Ronnie Dawson Emerges As All-Around Threat
Viewed first as an average minor league corner outfielder who required repetitions he did not receive in high school, Ronnie Dawson has emerged as the next speedy center fielder in the Astros’ system.
The club’s 2016 second-rounder was a high school football star. Dawson did not focus on baseball until he matriculated to Ohio State, where he emerged as a third-team All-American in his junior season.
"There was more than normal ceiling with him for a college player, just because of the lack of reps to date,” assistant general manager Mike Elias said. "He wasn’t just a raw tools guy, but it’s not surprising me that he’s having a little more of a late blossom in his minor league career.”
Dawson is a 23-year-old lefthanded batter who split his season between high Class A Buies Creek and Double-A Corpus Christi, where he was promoted in late July. The "late bloomer" title can be misleading, Elias acknowledges, for a player who hit .258/.333/.428 with 16 home runs and 35 stolen bases in 119 games.
Dawson's power began to show up on the stat sheet once he exited the Carolina League—where the fences and wind ensnare many fly balls—and moved to the Texas League.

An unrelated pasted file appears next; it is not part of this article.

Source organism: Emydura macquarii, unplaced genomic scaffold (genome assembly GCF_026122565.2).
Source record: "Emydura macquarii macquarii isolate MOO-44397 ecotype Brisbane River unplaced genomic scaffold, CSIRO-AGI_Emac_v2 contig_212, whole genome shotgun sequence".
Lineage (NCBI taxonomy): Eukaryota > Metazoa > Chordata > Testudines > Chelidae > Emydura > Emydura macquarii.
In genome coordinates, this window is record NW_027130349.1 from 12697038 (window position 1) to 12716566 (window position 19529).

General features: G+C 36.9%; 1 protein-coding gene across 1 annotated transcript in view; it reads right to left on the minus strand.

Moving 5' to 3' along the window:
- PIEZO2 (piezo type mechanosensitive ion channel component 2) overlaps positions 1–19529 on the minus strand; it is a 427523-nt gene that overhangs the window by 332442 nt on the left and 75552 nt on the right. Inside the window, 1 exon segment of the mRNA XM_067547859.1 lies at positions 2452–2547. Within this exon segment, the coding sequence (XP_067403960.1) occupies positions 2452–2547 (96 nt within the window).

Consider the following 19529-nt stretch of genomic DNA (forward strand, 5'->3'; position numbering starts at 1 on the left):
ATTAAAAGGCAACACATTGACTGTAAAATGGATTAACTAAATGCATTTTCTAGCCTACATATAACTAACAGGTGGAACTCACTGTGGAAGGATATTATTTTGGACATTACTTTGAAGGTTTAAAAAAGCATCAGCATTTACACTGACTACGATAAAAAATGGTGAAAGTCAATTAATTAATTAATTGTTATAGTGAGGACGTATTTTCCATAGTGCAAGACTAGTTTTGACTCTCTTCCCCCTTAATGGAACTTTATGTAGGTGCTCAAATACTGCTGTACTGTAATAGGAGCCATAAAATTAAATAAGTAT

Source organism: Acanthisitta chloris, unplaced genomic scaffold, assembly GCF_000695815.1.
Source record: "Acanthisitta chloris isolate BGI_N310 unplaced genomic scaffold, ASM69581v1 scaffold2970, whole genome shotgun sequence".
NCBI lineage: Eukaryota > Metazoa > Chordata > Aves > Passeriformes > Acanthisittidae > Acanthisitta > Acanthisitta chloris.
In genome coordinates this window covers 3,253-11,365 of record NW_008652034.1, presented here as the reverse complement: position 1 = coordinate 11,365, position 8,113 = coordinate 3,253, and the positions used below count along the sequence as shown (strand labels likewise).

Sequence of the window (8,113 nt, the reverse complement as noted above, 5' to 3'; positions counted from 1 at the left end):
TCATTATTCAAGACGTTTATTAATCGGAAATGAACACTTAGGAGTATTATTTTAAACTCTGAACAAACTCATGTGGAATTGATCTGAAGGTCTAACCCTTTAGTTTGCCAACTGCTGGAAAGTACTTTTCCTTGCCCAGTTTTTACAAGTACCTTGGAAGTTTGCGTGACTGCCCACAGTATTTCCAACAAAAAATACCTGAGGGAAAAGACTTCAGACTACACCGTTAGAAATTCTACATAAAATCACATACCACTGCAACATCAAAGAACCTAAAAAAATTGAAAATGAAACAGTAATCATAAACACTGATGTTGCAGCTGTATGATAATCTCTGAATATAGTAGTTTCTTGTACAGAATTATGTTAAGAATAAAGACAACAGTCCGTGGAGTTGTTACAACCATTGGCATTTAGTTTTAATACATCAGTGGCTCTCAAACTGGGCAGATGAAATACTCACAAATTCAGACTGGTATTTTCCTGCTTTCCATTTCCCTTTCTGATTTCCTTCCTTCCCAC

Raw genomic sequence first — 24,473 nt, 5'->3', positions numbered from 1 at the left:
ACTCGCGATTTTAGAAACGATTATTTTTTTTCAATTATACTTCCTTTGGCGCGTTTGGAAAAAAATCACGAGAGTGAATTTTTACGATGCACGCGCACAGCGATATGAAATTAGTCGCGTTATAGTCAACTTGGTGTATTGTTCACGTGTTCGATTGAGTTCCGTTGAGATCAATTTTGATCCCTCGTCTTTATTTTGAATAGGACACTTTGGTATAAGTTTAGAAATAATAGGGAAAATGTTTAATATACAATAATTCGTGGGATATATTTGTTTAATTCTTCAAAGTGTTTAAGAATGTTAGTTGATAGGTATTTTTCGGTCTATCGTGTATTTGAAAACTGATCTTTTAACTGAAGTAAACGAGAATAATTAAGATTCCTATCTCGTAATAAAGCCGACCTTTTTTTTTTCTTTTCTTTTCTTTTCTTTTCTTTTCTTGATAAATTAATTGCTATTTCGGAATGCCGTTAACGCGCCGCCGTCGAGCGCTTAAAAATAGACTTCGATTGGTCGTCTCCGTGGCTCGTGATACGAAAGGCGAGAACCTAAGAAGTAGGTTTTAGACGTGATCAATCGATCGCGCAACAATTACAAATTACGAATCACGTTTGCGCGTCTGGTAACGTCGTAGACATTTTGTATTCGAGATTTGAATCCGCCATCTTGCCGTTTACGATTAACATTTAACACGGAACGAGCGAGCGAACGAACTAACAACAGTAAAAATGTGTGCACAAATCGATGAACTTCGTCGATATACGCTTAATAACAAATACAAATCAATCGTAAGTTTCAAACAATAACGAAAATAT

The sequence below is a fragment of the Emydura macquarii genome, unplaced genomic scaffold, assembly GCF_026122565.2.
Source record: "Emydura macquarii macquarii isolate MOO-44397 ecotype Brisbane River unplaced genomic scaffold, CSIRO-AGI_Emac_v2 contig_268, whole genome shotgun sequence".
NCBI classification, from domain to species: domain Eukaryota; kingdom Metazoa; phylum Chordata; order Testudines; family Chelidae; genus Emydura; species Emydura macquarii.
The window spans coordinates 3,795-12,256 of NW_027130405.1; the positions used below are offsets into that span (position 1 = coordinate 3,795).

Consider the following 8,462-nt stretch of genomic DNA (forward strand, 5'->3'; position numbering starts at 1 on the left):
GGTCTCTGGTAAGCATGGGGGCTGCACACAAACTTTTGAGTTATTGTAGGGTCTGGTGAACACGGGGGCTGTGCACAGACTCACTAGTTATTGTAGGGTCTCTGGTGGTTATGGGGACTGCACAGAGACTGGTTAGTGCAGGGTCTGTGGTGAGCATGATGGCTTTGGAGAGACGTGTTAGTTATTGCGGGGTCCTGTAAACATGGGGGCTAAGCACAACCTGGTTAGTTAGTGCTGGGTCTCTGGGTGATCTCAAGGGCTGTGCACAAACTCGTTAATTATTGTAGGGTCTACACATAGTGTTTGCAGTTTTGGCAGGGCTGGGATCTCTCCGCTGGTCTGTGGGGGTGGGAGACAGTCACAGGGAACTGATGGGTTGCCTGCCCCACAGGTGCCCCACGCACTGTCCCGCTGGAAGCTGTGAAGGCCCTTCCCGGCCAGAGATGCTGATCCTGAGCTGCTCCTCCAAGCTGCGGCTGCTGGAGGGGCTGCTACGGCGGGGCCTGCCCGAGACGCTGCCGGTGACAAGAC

Dawson slugged .518 in his first 114 Double-A at-bats, swatting six homers and six doubles while showing both pull-side power and opposite-field game power which has excited the organization.
Dawson's strikeout rate is slightly inflated—26 percent this season—but Elias claims strike-zone control is coming along.
"We’re starting to see it come together in terms of the at-bats getting better, the results at the plate, the stolen bases, the stolen base percentage,” Elias said.
Dawson’s dynamite defense in center field allows him time to develop his offense while still ascending the system. In an organization where Myles Straw and Derek Fisher stand out as center field vacuums, Dawson is demonstrating a similar defensive trajectory, though he does not possess Straw’s elite arm
"(Dawson) has taken his speed and gone from, frankly, someone that we viewed as just an OK left fielder in college to now a really good minor league center fielder,” Elias said. "It gives him more bandwidth in terms of moving up the chain if he can play center field. It gives him more margin for error with the bat.”
Jose Urquidy Takes A Giant Step Forward
A post-Tommy John surgery velocity boost had helped push Urquidy toward the top of the Astros' depth chart.
• Because Myles Straw remained with the major league club throughout its playoff run, the Astros sent Drew Ferguson to the Arizona Fall League in Straw’s place. Though he missed more than two months with an injury, Ferguson hit .305/.436/.429 at Triple-A Fresno this season.
• In an expected move, Houston officially announced it entered into a Player Development Contract with the Round Rock Express, moving its Triple-A operations from Fresno.
• Double-A righthander Forrest Whitley, the club’s No. 1 prospect who threw just 26 regular-season innings while combating various injuries and a drug suspension, struck out 19 in his first 12 AFL innings.